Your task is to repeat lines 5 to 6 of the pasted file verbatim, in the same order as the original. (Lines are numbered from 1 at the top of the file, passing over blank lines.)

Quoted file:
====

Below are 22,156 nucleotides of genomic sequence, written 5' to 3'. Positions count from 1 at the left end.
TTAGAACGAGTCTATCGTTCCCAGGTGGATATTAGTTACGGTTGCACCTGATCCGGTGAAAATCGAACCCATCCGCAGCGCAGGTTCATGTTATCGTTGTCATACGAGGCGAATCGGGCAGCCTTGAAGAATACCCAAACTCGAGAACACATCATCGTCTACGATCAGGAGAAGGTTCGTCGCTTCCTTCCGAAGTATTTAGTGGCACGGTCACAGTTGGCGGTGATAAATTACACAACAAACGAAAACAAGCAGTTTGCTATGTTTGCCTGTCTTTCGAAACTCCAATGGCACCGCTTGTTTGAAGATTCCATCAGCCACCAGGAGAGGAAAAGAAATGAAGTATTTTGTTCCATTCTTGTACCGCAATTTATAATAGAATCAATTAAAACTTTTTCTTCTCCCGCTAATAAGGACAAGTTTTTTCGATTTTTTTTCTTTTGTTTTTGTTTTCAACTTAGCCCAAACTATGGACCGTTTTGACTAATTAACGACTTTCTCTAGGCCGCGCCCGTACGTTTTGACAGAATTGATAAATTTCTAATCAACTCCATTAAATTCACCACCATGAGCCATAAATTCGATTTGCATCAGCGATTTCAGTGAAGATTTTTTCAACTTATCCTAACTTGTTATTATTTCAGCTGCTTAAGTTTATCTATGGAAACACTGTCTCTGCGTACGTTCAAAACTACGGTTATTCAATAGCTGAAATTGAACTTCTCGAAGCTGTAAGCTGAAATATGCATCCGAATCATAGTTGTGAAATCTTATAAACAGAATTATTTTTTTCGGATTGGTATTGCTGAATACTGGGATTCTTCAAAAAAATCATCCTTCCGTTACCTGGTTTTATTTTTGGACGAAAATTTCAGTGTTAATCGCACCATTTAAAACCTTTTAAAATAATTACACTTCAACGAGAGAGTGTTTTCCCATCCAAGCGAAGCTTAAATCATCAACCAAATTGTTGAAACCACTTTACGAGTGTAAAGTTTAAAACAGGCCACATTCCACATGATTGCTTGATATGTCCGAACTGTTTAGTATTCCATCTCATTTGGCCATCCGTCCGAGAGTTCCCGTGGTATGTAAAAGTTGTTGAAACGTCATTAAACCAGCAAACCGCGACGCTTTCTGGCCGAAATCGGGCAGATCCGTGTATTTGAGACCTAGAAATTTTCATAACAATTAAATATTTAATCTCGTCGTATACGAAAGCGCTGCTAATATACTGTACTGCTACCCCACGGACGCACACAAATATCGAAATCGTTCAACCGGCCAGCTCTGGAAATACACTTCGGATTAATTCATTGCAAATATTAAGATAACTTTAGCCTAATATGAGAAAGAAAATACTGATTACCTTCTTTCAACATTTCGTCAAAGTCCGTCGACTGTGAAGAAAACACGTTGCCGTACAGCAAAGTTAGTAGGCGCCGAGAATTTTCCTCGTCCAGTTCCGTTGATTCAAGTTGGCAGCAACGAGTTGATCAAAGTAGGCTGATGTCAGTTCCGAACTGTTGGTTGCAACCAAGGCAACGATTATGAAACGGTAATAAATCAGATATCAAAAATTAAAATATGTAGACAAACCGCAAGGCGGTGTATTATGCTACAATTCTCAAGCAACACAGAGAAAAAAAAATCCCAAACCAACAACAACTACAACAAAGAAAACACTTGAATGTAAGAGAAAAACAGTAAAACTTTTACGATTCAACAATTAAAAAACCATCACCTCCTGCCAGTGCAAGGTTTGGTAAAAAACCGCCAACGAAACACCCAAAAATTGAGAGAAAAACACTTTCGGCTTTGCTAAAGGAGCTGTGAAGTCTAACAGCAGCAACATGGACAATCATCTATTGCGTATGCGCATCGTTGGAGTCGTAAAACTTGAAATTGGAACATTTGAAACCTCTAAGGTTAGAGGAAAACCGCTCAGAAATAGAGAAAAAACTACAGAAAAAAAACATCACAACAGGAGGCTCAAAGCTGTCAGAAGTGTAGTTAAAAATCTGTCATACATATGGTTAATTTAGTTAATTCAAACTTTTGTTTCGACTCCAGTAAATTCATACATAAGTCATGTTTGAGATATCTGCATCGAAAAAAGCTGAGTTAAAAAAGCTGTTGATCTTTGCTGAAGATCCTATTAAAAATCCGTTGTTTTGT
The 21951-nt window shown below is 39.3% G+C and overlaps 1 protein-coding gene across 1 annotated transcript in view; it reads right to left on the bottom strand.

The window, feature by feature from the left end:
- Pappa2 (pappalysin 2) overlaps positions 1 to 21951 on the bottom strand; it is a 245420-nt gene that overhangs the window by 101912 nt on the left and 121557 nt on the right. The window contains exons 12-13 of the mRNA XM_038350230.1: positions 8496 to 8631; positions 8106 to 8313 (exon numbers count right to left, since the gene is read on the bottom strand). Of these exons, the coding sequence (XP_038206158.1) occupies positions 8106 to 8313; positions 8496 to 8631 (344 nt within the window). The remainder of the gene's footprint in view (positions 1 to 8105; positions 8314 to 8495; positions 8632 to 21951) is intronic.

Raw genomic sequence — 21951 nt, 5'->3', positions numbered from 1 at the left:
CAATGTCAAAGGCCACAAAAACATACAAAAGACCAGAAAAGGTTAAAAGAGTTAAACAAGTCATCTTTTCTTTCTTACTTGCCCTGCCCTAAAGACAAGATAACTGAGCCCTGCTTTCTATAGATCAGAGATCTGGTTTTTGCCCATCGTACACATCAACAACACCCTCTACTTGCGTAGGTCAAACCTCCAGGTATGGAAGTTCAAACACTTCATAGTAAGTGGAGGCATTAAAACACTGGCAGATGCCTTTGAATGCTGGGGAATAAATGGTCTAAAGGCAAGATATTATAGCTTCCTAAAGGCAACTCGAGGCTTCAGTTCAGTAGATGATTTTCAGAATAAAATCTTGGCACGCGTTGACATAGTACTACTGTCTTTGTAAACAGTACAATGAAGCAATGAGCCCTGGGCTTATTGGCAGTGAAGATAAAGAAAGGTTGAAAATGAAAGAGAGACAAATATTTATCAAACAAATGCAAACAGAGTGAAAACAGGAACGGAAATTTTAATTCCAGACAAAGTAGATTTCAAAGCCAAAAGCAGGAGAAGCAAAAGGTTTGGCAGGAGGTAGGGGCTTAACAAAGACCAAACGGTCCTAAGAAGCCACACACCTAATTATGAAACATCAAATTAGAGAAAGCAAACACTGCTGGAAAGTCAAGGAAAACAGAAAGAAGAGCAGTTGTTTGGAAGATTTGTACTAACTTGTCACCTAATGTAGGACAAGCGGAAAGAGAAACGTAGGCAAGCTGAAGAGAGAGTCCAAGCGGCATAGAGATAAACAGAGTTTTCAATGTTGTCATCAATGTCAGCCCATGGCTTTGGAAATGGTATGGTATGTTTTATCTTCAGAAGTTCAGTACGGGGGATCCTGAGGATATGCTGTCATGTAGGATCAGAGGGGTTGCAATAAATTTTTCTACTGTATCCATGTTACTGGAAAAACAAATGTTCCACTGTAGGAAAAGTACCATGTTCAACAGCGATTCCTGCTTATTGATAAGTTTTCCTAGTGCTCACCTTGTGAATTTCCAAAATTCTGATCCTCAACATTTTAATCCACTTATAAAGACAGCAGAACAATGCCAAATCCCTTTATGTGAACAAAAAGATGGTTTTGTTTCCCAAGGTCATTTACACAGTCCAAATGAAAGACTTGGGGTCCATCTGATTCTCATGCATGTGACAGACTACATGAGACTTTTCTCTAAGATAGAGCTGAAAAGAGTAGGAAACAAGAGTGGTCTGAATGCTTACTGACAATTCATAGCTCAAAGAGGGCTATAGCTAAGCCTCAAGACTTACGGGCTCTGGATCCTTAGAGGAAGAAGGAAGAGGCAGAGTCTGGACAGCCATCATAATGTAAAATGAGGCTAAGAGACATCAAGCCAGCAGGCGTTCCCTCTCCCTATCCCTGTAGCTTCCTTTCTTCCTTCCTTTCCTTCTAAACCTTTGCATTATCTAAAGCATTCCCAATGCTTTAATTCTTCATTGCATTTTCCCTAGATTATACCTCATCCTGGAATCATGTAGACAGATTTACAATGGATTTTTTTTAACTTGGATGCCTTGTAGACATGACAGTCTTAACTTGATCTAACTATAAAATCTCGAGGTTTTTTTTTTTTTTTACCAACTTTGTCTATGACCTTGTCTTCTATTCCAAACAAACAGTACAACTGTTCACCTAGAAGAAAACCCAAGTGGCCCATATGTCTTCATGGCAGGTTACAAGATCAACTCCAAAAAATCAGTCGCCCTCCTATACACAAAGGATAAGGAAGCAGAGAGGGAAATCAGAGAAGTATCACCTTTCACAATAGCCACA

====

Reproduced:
- Pappa2 (pappalysin 2) overlaps positions 1 to 21951 on the bottom strand; it is a 245420-nt gene that overhangs the window by 101912 nt on the left and 121557 nt on the right. The window contains exons 12-13 of the mRNA XM_038350230.1: positions 8496 to 8631; positions 8106 to 8313 (exon numbers count right to left, since the gene is read on the bottom strand). Of these exons, the coding sequence (XP_038206158.1) occupies positions 8106 to 8313; positions 8496 to 8631 (344 nt within the window). The remainder of the gene's footprint in view (positions 1 to 8105; positions 8314 to 8495; positions 8632 to 21951) is intronic.

Raw genomic sequence — 21951 nt, 5'->3', positions numbered from 1 at the left: